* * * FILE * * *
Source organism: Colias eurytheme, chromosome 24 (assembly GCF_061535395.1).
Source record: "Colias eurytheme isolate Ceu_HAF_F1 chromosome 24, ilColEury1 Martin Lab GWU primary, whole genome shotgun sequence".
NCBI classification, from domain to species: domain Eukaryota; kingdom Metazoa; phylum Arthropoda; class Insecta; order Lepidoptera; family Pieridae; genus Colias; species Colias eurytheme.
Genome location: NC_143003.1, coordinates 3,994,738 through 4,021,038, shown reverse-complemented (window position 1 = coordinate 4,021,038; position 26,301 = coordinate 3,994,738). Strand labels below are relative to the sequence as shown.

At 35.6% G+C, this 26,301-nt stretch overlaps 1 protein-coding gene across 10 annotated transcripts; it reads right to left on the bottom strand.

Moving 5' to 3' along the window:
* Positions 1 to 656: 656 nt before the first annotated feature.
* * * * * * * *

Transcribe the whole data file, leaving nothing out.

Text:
Source organism: Colias eurytheme, chromosome 24 (assembly GCF_061535395.1).
Source record: "Colias eurytheme isolate Ceu_HAF_F1 chromosome 24, ilColEury1 Martin Lab GWU primary, whole genome shotgun sequence".
NCBI classification, from domain to species: domain Eukaryota; kingdom Metazoa; phylum Arthropoda; class Insecta; order Lepidoptera; family Pieridae; genus Colias; species Colias eurytheme.
Genome location: NC_143003.1, coordinates 3,994,738 through 4,021,038, shown reverse-complemented (window position 1 = coordinate 4,021,038; position 26,301 = coordinate 3,994,738). Strand labels below are relative to the sequence as shown.

At 35.6% G+C, this 26,301-nt stretch overlaps 1 protein-coding gene across 10 annotated transcripts; it reads right to left on the bottom strand.

Moving 5' to 3' along the window:
* Positions 1 to 656: 656 nt before the first annotated feature.